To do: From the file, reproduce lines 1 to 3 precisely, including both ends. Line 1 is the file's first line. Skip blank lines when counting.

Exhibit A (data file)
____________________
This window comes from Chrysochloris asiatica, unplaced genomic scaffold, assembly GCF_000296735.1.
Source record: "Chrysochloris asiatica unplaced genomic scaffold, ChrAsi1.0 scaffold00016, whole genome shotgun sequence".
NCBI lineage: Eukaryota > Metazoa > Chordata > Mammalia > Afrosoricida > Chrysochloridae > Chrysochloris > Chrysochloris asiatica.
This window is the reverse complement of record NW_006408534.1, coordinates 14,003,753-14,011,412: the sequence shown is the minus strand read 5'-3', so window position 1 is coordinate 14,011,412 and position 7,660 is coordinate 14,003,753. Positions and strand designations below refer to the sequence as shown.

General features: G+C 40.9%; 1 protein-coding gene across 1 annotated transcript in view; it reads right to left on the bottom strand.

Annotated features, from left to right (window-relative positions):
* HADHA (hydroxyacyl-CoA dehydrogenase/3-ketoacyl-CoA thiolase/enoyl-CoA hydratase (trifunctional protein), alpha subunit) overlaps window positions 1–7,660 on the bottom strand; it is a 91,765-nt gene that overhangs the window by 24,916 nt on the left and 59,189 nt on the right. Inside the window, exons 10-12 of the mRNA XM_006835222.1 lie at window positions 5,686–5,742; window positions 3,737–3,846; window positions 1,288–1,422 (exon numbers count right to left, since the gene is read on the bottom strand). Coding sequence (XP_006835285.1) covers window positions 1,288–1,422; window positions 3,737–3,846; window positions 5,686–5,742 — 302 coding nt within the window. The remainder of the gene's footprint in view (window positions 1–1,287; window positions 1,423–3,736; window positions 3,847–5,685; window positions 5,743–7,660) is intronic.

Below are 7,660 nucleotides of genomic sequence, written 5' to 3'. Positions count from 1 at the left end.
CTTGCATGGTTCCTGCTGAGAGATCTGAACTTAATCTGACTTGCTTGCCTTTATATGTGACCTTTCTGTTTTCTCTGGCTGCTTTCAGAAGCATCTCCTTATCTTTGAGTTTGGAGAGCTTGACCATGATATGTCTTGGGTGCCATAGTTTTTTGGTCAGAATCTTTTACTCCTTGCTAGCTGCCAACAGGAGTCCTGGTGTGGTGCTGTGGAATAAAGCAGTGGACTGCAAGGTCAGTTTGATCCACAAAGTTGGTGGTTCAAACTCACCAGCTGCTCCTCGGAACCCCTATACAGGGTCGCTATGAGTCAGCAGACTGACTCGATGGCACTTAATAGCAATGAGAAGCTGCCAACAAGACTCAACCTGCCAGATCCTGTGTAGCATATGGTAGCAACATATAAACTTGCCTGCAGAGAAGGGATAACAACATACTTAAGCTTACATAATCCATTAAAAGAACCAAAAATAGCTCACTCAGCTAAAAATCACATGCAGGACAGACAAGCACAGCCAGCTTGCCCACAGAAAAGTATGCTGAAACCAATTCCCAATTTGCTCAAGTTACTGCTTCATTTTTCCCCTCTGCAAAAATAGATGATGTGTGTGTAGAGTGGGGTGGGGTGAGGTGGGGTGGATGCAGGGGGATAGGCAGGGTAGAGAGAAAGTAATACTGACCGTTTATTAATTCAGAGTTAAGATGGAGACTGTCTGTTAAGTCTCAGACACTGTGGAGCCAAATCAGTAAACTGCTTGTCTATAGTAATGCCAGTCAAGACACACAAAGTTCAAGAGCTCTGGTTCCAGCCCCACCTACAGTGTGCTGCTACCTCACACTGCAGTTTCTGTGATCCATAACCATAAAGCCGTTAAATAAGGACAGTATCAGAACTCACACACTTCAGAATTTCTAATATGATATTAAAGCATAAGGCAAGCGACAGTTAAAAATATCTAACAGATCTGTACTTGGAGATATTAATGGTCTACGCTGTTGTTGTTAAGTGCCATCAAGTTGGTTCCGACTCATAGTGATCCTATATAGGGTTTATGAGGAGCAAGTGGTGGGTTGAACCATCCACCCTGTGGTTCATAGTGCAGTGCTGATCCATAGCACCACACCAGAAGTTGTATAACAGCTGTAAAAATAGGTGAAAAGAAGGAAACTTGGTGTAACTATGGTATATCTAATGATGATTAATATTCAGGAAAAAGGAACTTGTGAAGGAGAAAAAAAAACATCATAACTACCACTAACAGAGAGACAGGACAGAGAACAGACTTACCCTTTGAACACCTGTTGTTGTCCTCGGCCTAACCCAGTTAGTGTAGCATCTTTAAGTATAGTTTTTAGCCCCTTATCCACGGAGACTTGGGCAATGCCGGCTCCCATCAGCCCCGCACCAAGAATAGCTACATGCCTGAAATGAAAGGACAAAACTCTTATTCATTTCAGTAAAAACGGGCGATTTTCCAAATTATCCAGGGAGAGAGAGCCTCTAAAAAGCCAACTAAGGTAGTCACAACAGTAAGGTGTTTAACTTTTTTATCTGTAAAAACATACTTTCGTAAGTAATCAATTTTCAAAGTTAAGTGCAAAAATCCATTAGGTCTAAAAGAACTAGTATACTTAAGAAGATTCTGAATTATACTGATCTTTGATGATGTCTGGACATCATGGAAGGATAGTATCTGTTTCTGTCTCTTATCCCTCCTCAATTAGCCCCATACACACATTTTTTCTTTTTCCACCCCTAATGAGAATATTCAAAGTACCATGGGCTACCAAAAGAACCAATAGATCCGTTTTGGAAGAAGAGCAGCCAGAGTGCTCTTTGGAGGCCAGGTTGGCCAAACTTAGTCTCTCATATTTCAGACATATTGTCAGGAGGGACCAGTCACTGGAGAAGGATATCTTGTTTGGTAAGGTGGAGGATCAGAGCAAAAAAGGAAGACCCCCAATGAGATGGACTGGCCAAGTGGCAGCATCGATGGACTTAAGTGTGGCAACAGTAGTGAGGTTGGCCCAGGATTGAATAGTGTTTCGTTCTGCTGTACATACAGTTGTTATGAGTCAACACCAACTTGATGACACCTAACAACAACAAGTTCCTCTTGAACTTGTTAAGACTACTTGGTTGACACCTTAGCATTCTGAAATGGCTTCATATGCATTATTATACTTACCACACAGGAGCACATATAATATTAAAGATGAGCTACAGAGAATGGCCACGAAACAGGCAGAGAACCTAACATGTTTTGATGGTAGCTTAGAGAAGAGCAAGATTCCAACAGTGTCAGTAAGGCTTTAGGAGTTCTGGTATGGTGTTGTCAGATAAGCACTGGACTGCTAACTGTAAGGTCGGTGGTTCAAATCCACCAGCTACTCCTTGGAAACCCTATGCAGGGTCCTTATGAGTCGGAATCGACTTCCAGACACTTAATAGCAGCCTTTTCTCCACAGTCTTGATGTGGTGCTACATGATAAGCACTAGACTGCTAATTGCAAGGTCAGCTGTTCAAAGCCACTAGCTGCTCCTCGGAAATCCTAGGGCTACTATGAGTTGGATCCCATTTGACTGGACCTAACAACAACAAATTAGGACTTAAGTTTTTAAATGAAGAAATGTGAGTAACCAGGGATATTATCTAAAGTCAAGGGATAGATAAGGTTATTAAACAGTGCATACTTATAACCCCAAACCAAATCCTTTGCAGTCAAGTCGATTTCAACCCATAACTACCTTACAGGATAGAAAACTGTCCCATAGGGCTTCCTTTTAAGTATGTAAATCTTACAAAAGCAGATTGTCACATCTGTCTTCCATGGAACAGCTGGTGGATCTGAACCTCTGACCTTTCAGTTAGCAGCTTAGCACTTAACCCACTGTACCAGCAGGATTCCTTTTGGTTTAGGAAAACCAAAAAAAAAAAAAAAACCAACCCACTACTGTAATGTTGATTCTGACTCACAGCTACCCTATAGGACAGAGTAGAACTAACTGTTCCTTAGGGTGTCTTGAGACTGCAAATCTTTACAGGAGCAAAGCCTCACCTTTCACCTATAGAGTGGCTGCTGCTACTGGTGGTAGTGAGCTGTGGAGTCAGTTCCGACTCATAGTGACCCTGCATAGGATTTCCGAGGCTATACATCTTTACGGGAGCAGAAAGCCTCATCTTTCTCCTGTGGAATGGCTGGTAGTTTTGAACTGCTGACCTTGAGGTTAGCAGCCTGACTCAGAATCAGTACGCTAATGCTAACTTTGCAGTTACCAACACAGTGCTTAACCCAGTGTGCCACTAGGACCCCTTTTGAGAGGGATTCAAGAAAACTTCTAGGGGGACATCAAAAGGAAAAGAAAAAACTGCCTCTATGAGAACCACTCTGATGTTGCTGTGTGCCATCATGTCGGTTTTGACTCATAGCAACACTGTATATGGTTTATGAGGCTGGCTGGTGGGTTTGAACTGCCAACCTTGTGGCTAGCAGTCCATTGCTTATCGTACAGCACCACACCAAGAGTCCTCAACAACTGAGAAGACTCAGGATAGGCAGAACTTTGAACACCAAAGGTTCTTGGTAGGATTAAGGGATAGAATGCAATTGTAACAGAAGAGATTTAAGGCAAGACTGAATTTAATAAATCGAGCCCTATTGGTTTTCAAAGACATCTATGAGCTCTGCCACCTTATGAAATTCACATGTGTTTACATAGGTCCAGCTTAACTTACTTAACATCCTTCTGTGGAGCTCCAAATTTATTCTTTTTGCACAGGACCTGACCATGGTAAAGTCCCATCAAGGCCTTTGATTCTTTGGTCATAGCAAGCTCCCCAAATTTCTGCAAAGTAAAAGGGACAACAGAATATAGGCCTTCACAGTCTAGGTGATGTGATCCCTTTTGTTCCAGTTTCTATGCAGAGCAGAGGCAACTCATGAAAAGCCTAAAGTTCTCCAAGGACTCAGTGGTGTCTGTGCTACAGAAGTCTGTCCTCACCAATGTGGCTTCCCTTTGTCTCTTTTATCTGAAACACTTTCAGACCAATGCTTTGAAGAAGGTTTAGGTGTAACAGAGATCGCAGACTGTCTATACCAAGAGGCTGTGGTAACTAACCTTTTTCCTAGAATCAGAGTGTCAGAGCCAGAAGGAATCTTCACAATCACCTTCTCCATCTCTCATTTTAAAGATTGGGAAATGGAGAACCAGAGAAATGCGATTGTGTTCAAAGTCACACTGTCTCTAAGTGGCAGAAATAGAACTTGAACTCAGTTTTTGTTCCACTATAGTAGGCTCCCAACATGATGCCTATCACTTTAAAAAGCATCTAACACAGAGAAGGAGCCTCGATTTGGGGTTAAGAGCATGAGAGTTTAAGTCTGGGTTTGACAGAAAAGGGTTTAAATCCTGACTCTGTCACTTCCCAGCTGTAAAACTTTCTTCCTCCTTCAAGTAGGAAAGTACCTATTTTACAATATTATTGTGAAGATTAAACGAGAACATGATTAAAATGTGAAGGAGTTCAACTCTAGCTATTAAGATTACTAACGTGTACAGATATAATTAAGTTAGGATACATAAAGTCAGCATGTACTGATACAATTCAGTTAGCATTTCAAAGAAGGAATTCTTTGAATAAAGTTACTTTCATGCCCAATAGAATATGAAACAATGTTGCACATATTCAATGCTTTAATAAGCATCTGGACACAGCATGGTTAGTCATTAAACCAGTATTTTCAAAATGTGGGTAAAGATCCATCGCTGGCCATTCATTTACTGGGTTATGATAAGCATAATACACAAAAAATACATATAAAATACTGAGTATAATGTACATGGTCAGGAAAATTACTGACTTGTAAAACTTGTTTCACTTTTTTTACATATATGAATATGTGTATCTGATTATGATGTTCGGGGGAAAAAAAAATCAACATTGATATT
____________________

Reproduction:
This window comes from Chrysochloris asiatica, unplaced genomic scaffold, assembly GCF_000296735.1.
Source record: "Chrysochloris asiatica unplaced genomic scaffold, ChrAsi1.0 scaffold00016, whole genome shotgun sequence".
NCBI lineage: Eukaryota > Metazoa > Chordata > Mammalia > Afrosoricida > Chrysochloridae > Chrysochloris > Chrysochloris asiatica.